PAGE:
Today's "This Land" would-be tone poem from the flowery columnist -- chronicling a South Carolina program that encourages prisoners to help solve cold cases with playing cards -- is a story that has been done repeatedly over the years in the national press. It has been a piece done on CNN, Associated Press, CBS This Morning, USA Today and the Denver Post, not to mention WSPA in Spartanburg, S.C. and WISI in Columbia, S.C., in stories that date back to 2006.
Still, Barry's story goes to some lengths to suggest that his story is new. He writes this morning:
The South Carolina Department of Corrections started selling these decks in its prison canteens for $1.72 about a year ago; since then, inmates have bought more than 10,000 packs.
But the WISI-TV story about the South Carolina program -- which was posted over a year ago on its website, on September 16, 2008 -- the station reported:
Prison officials say playing cards is a popular pastime behind bars. In the past year, the 24,000 inmates in South Carolina prisons bought more than 14,000 decks of cards for their own use.
We wouldn't keep harping on the NYT "This Land" columnist's frequent half-baked retreads -- stories that have been reported elsewhere earlier, that he repackages for NYT consumption -- because as journalism crimes go, it's a petty misdemeanor.
But at a time when 100 NYT newsroom employees face the possibility of a layoff -- and executive editor Bill Keller has declared that "we intend to use merit to decide who is laid off and who is not" -- it seems reasonable to wonder whether Barry is worth the considerable salary he's paid to roam the country in search of clippings and news reports.
Barry's sin is simple: the Pulitzer Prize-winner doesn't seem to much care that -- in a column devoted to chronicling the quirky off-the-beaten track stories that bring America to life -- the stories he tells have sometimes already been told in other newspapers, or on television.
Just since February, The NYTPicker has noted three previous Barry columns on topics and characters that have been previously covered elsewhere:
On February 2, Barry wrote about a 115-year-old murder case in North Carolina that had been chronicled one week earlier in the Winston-Salem Journal.
A June 1 Barry column about a New Hampshire bakery had been reported on the Boston Globe's front page ten days earlier.
On July 31, Barry's story about a homeless enclave in Rhode Island -- chronicled repeatedly elsewhere in the local press -- contained stale information and neglected to report the fact that his central character was a twice-convicted child rapist.
It seems to us that a journalist's calling ought to involve shining a light where others can't or won't go. But at times Barry seems attracted to the lights shined by others, as if to challenge himself to produce a better, more effective chroncicle of a story than the one already told.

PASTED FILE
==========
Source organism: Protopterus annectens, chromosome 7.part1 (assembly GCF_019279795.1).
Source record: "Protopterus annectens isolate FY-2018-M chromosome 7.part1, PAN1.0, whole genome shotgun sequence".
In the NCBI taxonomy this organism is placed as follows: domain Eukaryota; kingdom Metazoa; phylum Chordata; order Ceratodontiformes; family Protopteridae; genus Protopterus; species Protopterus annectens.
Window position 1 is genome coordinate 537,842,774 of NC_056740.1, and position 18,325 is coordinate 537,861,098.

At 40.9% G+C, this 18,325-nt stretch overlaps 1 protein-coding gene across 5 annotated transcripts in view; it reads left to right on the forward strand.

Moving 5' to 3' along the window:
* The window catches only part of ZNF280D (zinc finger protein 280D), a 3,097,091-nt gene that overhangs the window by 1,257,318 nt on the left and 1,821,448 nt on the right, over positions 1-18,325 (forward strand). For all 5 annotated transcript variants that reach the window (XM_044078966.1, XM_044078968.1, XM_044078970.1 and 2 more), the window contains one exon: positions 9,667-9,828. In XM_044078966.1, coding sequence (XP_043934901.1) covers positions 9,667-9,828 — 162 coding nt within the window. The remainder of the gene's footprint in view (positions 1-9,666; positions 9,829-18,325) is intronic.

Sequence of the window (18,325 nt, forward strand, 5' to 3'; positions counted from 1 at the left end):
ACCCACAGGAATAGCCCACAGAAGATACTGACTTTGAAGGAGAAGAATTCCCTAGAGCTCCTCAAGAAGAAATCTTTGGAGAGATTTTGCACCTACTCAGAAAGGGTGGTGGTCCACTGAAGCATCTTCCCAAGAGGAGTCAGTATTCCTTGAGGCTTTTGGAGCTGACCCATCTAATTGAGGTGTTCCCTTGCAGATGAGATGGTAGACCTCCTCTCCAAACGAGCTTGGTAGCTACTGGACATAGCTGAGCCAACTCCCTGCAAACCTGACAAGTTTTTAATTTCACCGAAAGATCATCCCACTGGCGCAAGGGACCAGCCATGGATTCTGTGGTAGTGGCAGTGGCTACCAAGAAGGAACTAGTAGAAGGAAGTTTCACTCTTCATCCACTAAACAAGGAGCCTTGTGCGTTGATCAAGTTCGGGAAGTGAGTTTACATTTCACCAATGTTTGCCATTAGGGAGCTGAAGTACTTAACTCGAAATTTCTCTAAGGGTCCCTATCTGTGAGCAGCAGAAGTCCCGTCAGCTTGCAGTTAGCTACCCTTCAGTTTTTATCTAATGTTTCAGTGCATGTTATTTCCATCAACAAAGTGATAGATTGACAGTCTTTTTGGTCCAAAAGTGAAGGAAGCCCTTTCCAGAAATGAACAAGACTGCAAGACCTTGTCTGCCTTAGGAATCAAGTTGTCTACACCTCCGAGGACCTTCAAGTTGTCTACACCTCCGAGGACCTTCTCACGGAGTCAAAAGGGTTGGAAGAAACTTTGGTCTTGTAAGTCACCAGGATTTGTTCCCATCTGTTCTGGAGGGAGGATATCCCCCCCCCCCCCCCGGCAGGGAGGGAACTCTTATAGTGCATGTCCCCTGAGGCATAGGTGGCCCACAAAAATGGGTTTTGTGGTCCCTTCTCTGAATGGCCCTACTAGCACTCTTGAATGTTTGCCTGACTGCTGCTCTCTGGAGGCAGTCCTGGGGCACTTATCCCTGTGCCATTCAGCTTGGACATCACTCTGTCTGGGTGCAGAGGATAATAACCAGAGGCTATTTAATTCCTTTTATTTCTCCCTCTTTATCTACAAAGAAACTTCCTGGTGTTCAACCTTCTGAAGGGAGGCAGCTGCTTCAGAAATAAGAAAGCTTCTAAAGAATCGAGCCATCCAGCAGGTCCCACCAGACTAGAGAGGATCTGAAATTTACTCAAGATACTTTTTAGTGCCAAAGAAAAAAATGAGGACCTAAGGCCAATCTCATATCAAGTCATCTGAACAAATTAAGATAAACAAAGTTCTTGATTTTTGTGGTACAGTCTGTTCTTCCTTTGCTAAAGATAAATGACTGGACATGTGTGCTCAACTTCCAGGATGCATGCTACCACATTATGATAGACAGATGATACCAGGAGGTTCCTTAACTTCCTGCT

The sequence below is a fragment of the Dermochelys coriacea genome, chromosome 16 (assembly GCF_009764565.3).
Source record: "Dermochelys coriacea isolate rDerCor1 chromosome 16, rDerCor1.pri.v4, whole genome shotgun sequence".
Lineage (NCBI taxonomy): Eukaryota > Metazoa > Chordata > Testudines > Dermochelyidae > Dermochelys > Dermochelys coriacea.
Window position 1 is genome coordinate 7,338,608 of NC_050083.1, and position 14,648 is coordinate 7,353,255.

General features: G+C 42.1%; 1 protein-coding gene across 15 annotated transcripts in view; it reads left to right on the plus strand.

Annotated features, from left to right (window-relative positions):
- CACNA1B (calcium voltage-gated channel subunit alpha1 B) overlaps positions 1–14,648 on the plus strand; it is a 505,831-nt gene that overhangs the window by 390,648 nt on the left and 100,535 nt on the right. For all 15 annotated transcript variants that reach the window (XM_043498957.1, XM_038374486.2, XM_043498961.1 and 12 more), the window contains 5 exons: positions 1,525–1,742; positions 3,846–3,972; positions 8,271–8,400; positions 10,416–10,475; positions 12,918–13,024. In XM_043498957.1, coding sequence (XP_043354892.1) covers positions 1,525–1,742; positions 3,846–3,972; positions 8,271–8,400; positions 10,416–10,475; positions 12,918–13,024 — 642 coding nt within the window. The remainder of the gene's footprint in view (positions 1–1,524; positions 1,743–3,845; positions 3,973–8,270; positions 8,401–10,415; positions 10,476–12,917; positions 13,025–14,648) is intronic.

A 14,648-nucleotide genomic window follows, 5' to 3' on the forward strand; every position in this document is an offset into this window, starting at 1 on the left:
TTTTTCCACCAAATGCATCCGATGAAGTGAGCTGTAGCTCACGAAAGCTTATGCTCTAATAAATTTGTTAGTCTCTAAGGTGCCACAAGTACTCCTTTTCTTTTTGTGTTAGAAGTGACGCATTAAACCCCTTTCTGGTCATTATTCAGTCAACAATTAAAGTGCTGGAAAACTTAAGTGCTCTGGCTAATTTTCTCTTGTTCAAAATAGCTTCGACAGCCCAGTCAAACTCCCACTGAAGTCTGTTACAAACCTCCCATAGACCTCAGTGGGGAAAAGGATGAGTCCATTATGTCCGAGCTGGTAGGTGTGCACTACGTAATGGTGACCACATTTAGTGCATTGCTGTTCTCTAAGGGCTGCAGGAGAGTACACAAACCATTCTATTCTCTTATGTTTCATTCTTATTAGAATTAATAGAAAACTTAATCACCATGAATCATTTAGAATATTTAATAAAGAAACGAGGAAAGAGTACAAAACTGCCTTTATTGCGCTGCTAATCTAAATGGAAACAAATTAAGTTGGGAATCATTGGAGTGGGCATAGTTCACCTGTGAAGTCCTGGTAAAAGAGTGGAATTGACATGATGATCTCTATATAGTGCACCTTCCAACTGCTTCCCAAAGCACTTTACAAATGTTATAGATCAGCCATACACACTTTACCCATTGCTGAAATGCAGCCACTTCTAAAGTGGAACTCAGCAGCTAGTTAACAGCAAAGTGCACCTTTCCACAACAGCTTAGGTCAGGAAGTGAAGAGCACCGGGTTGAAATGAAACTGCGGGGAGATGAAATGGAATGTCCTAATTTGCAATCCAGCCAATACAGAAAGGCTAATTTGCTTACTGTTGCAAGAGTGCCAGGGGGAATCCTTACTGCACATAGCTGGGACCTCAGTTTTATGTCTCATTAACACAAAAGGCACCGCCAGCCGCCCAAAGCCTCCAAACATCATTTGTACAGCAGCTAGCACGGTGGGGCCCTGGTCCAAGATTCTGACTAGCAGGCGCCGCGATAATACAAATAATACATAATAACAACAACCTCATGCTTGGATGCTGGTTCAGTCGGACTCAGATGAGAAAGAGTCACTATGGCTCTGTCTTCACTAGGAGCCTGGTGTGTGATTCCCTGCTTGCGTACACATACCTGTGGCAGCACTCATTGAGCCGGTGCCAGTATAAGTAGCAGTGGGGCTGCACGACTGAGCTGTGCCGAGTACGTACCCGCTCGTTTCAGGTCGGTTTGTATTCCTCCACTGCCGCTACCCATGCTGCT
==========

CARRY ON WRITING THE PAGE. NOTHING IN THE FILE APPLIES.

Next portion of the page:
But can he? Barry's oveheated prose style tends to call attention as much to itself as to the topic. In today's column, describing the playing cards used by prisoners with pictures of murder victims on their faces, Barry writes:
Hands are won and lost as the inmates shuffle and toss the cards on top of one another. Their discards form kaleidoscopic arrangements in which the dead and the missing peer up together, as though from a deep, shared hole.
The “unsolved” decks, long since stripped of any reverence, are now part of the everyday prison culture here. Inmates say that the cards are too expensive, that the cards are not as sturdy as those they replaced, that sometimes a card is just a card.
“I’m tired of seeing James,” says a man hunched around a hand he’s just been dealt. James is James Oneal Boulware, shot to death in Rock Hill a couple of years ago. The two of spades.
James and 51 others are soon shuffled and spun across tables to form new combinations of faint possibility. Read ’em and weep.
Barry knows whereof he speaks. All too often, he shuffles the pile of clippings on his desk to form new combinations of faint possibility.
One of the things we love about the NYT's wonderful "One In 8 Million" series is its assurance to readers that its subjects have never been written about before -- and the feeling of freshness that derives from that promise. In a country with 304 million people, isn't it possible for Barry to make a similar "This Land" pledge?
Maybe it's time for the NYT to put Barry on the layoff list, and find a new, talented columnist to take his place -- someone with the energy and determination to find original ideas and undiscovered characters for a "This Land column worthy of its resonant name.